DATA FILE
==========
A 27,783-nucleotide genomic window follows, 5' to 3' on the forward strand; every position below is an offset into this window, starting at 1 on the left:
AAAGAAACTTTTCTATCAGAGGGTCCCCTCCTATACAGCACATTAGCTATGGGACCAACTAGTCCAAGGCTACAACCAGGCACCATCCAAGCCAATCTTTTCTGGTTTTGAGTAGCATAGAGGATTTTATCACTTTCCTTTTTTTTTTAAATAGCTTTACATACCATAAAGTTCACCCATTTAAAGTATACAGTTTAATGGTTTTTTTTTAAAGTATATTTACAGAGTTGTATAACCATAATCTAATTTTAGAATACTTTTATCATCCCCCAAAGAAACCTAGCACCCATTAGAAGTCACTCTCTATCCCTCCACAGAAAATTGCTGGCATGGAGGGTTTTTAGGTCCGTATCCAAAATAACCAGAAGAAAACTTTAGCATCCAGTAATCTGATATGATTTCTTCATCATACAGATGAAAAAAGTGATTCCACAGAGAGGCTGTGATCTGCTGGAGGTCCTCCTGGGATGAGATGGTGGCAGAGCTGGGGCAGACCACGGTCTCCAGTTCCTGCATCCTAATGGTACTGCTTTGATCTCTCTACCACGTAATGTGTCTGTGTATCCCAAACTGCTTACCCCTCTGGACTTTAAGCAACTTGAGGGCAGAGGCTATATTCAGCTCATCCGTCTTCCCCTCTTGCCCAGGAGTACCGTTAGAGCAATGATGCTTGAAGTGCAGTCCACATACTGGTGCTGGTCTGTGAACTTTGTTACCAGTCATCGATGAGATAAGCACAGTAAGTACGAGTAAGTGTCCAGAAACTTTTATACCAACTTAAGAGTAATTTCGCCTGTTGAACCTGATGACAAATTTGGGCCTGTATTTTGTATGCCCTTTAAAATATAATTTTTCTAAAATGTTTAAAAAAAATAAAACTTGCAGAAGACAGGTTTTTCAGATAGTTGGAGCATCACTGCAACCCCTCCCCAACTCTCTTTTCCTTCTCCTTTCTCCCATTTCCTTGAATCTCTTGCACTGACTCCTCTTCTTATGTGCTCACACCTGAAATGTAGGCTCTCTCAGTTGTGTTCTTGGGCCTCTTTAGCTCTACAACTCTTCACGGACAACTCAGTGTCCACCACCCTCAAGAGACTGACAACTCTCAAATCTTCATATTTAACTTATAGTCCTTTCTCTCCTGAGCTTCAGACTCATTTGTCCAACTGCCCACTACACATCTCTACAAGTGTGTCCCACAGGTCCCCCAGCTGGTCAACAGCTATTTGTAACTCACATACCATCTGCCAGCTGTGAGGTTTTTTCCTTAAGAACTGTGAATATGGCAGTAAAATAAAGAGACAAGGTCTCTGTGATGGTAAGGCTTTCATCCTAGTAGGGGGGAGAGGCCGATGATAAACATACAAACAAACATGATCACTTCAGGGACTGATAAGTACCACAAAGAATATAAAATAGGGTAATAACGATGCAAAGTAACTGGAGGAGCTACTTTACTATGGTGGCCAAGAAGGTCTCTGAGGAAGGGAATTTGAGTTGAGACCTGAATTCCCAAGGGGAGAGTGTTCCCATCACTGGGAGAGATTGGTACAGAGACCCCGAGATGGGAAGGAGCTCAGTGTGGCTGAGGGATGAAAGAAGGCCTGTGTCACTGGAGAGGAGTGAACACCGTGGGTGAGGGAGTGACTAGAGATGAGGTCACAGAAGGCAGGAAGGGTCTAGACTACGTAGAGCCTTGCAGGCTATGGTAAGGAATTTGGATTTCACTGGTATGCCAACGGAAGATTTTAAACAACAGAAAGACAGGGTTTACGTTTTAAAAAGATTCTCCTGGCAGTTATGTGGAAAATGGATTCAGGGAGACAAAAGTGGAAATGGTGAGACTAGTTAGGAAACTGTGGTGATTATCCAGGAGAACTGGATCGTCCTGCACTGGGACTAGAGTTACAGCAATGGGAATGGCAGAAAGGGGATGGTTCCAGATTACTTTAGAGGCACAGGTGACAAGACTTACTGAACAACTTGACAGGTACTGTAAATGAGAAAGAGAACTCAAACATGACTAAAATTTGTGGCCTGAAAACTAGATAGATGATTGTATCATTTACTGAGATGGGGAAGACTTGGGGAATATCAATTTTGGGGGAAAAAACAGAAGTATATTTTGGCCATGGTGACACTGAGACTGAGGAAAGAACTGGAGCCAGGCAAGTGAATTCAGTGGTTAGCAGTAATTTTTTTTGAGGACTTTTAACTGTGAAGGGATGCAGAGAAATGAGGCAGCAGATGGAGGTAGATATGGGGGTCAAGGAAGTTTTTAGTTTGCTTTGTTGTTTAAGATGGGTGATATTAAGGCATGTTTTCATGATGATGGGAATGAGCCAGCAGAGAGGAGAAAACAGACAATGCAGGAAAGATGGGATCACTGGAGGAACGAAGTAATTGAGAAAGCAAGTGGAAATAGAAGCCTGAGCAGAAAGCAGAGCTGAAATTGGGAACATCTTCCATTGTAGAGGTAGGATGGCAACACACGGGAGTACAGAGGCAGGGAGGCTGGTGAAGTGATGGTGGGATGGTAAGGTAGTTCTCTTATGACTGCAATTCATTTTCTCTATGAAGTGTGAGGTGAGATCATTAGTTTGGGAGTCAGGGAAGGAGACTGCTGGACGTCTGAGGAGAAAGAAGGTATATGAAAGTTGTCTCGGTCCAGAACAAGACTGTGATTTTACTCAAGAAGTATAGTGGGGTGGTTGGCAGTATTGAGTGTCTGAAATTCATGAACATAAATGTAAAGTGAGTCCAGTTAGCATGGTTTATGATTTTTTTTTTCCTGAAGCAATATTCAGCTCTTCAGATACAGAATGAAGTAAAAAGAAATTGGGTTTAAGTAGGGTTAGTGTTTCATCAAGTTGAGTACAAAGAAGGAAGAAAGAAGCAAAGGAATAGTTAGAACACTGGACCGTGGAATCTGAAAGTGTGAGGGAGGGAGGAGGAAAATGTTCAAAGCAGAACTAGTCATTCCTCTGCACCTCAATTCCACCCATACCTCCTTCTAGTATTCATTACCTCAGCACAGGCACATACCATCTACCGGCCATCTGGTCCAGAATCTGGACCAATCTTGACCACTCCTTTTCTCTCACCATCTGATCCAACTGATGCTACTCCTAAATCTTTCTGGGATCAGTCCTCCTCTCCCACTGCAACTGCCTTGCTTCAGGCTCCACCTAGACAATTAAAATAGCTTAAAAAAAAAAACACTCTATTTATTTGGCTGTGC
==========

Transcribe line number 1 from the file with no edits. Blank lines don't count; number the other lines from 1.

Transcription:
A 27,783-nucleotide genomic window follows, 5' to 3' on the forward strand; every position below is an offset into this window, starting at 1 on the left: